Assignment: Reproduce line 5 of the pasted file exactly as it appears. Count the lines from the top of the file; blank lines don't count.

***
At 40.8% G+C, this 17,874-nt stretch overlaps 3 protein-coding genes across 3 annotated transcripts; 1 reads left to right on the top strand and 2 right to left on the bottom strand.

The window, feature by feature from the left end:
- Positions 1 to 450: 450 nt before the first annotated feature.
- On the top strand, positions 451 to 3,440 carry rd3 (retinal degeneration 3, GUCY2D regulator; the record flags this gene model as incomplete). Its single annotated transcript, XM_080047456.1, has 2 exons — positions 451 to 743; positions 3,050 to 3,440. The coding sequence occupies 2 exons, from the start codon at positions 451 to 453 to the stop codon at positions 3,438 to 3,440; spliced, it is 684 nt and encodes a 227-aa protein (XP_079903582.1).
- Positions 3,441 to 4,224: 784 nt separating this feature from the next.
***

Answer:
- Positions 3,441 to 4,224: 784 nt separating this feature from the next.